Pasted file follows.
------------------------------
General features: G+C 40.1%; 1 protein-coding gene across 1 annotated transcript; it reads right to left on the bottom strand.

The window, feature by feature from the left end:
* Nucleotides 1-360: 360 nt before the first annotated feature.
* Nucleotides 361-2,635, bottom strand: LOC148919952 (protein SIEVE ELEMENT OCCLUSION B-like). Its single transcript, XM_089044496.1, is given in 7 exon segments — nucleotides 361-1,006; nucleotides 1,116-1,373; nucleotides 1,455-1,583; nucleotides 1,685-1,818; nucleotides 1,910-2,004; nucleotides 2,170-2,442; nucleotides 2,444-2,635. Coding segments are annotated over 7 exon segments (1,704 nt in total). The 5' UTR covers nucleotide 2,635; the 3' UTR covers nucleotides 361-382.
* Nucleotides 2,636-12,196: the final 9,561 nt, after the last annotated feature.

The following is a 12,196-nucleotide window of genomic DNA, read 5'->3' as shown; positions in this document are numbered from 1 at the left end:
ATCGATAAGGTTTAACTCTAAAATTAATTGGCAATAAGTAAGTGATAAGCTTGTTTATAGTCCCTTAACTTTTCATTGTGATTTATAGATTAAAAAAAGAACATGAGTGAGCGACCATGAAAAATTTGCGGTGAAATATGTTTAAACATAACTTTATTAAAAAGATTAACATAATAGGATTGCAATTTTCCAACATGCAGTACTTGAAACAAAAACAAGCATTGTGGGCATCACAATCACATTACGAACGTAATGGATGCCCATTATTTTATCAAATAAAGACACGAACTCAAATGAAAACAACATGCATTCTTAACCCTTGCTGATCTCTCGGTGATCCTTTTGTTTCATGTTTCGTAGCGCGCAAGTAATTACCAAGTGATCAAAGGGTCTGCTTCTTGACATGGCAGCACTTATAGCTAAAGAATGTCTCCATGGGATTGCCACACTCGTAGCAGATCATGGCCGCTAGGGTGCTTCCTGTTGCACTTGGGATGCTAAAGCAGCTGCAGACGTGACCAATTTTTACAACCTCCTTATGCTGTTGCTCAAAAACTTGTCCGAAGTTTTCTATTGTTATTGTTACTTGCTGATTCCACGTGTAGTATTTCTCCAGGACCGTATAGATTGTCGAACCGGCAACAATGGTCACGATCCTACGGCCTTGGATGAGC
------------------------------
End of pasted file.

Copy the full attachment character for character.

General features: G+C 40.1%; 1 protein-coding gene across 1 annotated transcript; it reads right to left on the bottom strand.

The window, feature by feature from the left end:
* Nucleotides 1-360: 360 nt before the first annotated feature.
* Nucleotides 361-2,635, bottom strand: LOC148919952 (protein SIEVE ELEMENT OCCLUSION B-like). Its single transcript, XM_089044496.1, is given in 7 exon segments — nucleotides 361-1,006; nucleotides 1,116-1,373; nucleotides 1,455-1,583; nucleotides 1,685-1,818; nucleotides 1,910-2,004; nucleotides 2,170-2,442; nucleotides 2,444-2,635. Coding segments are annotated over 7 exon segments (1,704 nt in total). The 5' UTR covers nucleotide 2,635; the 3' UTR covers nucleotides 361-382.
* Nucleotides 2,636-12,196: the final 9,561 nt, after the last annotated feature.

The following is a 12,196-nucleotide window of genomic DNA, read 5'->3' as shown; positions in this document are numbered from 1 at the left end:
ATCGATAAGGTTTAACTCTAAAATTAATTGGCAATAAGTAAGTGATAAGCTTGTTTATAGTCCCTTAACTTTTCATTGTGATTTATAGATTAAAAAAAGAACATGAGTGAGCGACCATGAAAAATTTGCGGTGAAATATGTTTAAACATAACTTTATTAAAAAGATTAACATAATAGGATTGCAATTTTCCAACATGCAGTACTTGAAACAAAAACAAGCATTGTGGGCATCACAATCACATTACGAACGTAATGGATGCCCATTATTTTATCAAATAAAGACACGAACTCAAATGAAAACAACATGCATTCTTAACCCTTGCTGATCTCTCGGTGATCCTTTTGTTTCATGTTTCGTAGCGCGCAAGTAATTACCAAGTGATCAAAGGGTCTGCTTCTTGACATGGCAGCACTTATAGCTAAAGAATGTCTCCATGGGATTGCCACACTCGTAGCAGATCATGGCCGCTAGGGTGCTTCCTGTTGCACTTGGGATGCTAAAGCAGCTGCAGACGTGACCAATTTTTACAACCTCCTTATGCTGTTGCTCAAAAACTTGTCCGAAGTTTTCTATTGTTATTGTTACTTGCTGATTCCACGTGTAGTATTTCTCCAGGACCGTATAGATTGTCGAACCGGCAACAATGGTCACGATCCTACGGCCTTGGATGAGC